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Pryor Brown experience points out weaknesses in historic-preservation options

In the last several days, the Pryor Brown Garage demolition controversy has caused an online firestorm among erstwhile friends in city government and the preservationist community. Meanwhile, the property owner is on the sidelines, out of the fray, keeping his cards close to his vest.

Contrary to many assumptions in and out of government, Royal Properties, Mike Conley's real-estate business, didn't file a new demolition application last week. What was approved last Thursday is the the same demolition permit he applied for last June 20, according to Kaye Graybeal, historic-preservation planner for the Metropolitan Planning Commission. She'd been out of town for several days and returned Monday to discover the demolition request had been approved last week, apparently only as a delayed reaction to the mayor and City Council's choice to weaken the stated authorities of the Downtown Design Review Board, citing local opinions about state constitutional restrictions. Last year, the DDRB had moved to deny the demolition.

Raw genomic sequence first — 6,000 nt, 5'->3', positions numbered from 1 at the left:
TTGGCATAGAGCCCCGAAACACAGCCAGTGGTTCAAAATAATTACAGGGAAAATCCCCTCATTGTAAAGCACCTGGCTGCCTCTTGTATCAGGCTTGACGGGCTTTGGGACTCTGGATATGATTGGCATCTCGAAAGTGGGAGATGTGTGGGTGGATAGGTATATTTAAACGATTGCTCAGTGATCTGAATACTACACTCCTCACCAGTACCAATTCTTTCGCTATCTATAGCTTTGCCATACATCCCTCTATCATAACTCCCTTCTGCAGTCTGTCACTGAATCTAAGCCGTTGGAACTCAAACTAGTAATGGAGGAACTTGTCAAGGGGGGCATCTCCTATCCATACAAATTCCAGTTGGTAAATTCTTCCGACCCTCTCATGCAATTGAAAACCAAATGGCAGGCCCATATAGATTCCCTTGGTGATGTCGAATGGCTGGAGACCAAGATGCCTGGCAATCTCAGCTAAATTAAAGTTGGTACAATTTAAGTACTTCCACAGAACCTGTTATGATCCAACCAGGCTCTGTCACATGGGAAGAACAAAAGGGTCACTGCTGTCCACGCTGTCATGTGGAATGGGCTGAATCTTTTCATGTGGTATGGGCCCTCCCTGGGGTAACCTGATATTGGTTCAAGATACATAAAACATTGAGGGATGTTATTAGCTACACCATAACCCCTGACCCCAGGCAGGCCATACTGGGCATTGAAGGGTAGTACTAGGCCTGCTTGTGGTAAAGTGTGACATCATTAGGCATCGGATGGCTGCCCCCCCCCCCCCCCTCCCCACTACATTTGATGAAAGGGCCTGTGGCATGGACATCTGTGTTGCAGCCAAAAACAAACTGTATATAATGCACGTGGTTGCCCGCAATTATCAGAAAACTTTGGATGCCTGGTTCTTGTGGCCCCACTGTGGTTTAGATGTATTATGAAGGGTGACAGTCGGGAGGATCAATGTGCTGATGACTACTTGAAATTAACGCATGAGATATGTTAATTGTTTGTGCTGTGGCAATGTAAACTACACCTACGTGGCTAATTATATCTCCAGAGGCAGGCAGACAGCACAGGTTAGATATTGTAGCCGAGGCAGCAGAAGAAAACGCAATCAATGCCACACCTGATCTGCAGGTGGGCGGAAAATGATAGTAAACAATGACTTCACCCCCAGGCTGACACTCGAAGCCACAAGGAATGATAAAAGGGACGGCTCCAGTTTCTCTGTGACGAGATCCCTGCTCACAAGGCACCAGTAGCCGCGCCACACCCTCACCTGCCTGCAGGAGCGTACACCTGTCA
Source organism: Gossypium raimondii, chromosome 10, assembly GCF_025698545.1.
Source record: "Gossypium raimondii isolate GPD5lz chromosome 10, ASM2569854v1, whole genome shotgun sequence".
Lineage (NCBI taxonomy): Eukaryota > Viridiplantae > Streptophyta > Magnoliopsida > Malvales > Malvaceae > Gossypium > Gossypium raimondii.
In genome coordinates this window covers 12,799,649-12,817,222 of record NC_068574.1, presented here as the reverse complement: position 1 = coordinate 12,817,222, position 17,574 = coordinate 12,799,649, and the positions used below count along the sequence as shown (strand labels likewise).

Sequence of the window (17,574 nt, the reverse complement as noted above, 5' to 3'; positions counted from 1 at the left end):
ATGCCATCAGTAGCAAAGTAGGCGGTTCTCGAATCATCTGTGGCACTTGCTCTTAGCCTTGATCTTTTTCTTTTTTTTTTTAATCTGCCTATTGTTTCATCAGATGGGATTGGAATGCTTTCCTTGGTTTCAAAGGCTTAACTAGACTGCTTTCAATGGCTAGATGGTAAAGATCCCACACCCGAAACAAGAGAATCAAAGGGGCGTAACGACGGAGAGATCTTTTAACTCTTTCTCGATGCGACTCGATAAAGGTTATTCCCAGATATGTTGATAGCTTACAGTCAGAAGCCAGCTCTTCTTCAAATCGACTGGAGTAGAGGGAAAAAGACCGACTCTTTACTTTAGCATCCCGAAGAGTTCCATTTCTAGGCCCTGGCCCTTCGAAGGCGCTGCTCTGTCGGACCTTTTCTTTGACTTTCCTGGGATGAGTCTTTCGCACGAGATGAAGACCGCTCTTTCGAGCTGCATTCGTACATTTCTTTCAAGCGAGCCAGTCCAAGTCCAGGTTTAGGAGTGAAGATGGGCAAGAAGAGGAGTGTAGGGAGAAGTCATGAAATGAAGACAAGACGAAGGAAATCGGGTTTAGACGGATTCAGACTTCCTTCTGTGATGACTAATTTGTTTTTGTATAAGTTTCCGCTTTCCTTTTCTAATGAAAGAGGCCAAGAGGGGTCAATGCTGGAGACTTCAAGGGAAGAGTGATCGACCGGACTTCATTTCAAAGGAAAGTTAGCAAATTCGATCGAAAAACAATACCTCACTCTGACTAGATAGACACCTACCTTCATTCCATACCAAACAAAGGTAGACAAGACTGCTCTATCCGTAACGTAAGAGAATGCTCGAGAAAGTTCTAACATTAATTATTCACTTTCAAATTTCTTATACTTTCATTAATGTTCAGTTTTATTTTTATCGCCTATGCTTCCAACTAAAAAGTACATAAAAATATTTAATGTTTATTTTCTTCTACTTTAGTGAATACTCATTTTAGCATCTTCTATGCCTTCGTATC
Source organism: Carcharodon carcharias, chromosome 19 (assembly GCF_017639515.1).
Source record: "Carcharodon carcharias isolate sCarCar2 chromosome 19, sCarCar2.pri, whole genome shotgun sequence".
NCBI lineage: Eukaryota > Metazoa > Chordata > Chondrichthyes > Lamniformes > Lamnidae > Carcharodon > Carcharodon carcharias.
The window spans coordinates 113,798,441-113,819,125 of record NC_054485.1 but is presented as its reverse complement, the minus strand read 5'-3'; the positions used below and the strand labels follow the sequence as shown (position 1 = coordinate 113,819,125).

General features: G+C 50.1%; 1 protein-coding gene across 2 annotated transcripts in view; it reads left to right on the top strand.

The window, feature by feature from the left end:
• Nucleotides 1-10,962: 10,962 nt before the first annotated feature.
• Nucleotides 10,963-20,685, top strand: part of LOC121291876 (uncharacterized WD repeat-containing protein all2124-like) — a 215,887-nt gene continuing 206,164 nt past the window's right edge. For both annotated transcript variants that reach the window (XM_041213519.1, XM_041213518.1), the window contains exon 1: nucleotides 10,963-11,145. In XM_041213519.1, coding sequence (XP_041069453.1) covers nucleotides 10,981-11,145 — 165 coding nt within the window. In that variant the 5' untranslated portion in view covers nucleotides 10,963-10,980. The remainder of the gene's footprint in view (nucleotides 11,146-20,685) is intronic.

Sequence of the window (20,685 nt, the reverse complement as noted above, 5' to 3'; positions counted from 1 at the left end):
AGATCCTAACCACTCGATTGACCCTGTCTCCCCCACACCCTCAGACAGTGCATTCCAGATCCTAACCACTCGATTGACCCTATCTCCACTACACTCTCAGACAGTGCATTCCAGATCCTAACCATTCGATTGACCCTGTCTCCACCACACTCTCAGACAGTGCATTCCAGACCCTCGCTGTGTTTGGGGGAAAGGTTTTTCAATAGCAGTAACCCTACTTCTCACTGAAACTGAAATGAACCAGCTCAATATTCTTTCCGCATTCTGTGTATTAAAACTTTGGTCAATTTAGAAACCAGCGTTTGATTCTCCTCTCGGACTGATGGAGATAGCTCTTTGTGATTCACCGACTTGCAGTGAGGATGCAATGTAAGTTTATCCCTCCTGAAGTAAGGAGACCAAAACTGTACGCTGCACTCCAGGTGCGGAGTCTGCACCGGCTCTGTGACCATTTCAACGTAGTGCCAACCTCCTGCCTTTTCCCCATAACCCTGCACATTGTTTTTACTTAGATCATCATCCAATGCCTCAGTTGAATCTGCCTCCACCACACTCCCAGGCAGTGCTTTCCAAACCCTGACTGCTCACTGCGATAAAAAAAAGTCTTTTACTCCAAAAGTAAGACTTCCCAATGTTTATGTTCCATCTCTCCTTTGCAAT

Last week's demolition-permit approval doesn't seem to imply anything urgent or different about the owner's intentions. As of this week, the building is still being used daily as a public parking garage, and it still hosts one business, a dry-cleaning and shoe-repair company that as of today doesn't seem to be packing up. Reports suggest the owner has, recently at least, considered selling it to preservationist developers.